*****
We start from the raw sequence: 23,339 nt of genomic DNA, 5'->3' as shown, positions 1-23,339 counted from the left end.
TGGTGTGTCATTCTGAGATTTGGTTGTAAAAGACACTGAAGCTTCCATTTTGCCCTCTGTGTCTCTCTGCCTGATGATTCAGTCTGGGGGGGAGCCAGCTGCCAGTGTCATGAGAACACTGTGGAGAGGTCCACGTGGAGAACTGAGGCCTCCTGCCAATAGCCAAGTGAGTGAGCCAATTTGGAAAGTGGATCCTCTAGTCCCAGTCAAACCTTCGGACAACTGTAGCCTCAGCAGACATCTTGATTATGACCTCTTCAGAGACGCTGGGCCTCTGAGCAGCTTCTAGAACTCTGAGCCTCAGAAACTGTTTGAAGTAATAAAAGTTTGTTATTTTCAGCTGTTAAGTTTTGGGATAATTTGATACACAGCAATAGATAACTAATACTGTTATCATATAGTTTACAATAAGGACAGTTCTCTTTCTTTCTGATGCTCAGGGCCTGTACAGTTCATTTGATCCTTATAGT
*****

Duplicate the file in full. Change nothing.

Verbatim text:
We start from the raw sequence: 23,339 nt of genomic DNA, 5'->3' as shown, positions 1-23,339 counted from the left end.
TGGTGTGTCATTCTGAGATTTGGTTGTAAAAGACACTGAAGCTTCCATTTTGCCCTCTGTGTCTCTCTGCCTGATGATTCAGTCTGGGGGGGAGCCAGCTGCCAGTGTCATGAGAACACTGTGGAGAGGTCCACGTGGAGAACTGAGGCCTCCTGCCAATAGCCAAGTGAGTGAGCCAATTTGGAAAGTGGATCCTCTAGTCCCAGTCAAACCTTCGGACAACTGTAGCCTCAGCAGACATCTTGATTATGACCTCTTCAGAGACGCTGGGCCTCTGAGCAGCTTCTAGAACTCTGAGCCTCAGAAACTGTTTGAAGTAATAAAAGTTTGTTATTTTCAGCTGTTAAGTTTTGGGATAATTTGATACACAGCAATAGATAACTAATACTGTTATCATATAGTTTACAATAAGGACAGTTCTCTTTCTTTCTGATGCTCAGGGCCTGTACAGTTCATTTGATCCTTATAGT